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Gates Griffin

Undergraduate Student (Vanderbilt)

 

Gates is from Mount Airy, Maryland. A junior at Vanderbilt University majoring in Biological Sciences, he aspires to attend medical school and ultimately to specialize in orthopedics. During the school year, Gates volunteers as a Guest Ambassador at Vanderbilt University Medical Center. He is a member of his local volunteer fire department and is working toward completion of Emergency Medical Technician training through the Maryland Fire and Rescue Institute. Gates’s area of study is understanding how pancreatic islet alpha cells rewire mitochondrial metabolism to mitigate oxidative stress in response to hyperaminoacidemia.

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Sarah Qaddo

Undergraduate Student (Vanderbilt)

 

Sarah grew up in Knoxville, TN and is now a sophomore at Vanderbilt University majoring in Neuroscience and Medicine, Health, and Society with a minor in Spanish. Sarah is interested in a career as a physician scientist. Her interests in diabetes research are rooted by her family members and those around her affected by the disease. As a Pre-Med student, Sarah understands the importance of research in medicine and hopes to contribute to the field through her work in the Dean lab where she focuses on glutamine transport and metabolism in alpha cells using stable isotope tracing.

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Tyler Rodgers

Undergraduate Student (Vanderbilt)

 

Tyler is from Sewanee, TN and graduated from St. Andrew’s - Sewanee School. While in high school, Tyler joined the Tennessee National Guard and trained as a combat medic at Fort Sam Houston in San Antonio. in addition to his service, he is currently a rising Sophomore at Vanderbilt University majoring in Biochemistry/Pre-Med. In the future, Tyler plans to attend medical school and pursue a career in surgery as a physician scientist or as a flight surgeon in the United States Armed Forces. While working in Dean Lab, Tyler studies how alpha to beta cell transdifferentiation in pancreatic islets is enhanced by glucagon receptor antagonism, work aimed at regenerating functional beta cell mass for individuals with type 1 diabetes.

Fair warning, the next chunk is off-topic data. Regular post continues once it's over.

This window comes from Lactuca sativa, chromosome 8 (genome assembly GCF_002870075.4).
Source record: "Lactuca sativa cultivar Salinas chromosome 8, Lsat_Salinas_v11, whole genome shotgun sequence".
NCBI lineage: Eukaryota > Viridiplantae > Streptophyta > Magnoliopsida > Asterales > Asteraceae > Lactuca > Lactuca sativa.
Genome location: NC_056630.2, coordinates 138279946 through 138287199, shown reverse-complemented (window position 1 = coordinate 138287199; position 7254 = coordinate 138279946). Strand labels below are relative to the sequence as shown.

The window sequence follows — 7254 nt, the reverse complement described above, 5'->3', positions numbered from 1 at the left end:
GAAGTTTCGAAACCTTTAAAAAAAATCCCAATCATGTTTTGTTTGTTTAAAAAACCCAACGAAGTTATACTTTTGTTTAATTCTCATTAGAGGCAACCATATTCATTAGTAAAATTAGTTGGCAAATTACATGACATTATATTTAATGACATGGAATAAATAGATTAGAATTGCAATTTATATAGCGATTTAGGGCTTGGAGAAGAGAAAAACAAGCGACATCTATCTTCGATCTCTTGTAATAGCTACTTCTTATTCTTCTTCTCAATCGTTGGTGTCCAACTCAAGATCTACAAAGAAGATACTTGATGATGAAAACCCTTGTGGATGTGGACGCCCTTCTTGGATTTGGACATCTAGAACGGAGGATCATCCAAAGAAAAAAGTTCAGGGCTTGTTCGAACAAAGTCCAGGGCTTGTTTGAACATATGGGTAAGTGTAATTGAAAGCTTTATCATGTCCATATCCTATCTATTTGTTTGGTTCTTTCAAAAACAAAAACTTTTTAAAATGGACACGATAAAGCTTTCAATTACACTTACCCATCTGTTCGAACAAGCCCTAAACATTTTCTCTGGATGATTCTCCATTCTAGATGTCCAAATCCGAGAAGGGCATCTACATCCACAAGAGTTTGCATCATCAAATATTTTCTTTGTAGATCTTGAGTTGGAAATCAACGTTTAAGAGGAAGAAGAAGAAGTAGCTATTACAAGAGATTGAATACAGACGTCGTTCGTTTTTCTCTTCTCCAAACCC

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Soham Saraf

Undergraduate Student (Vanderbilt)

 

Soham is a sophomore at Vanderbilt University majoring in Medicine, Health, and Society and English with a minor in data science and was recently awarded a SyBBURE fellowship to support his research in the Dean Lab. Soham has previously worked in a cell biology and cancer lab at WashU School of Medicine. In the Dean lab, Soham is interested in arginine transport into subcellular compartments and how this might affect glucagon secretion and alpha cell proliferation. He also applies his data science training to tease out pathways affected by amino acid signaling using large RNA-Seq datasets. After completing his bachelors, Soham hopes to enroll in medical school and pursue an MD/PhD, specializing in either endocrinology or infectious diseases.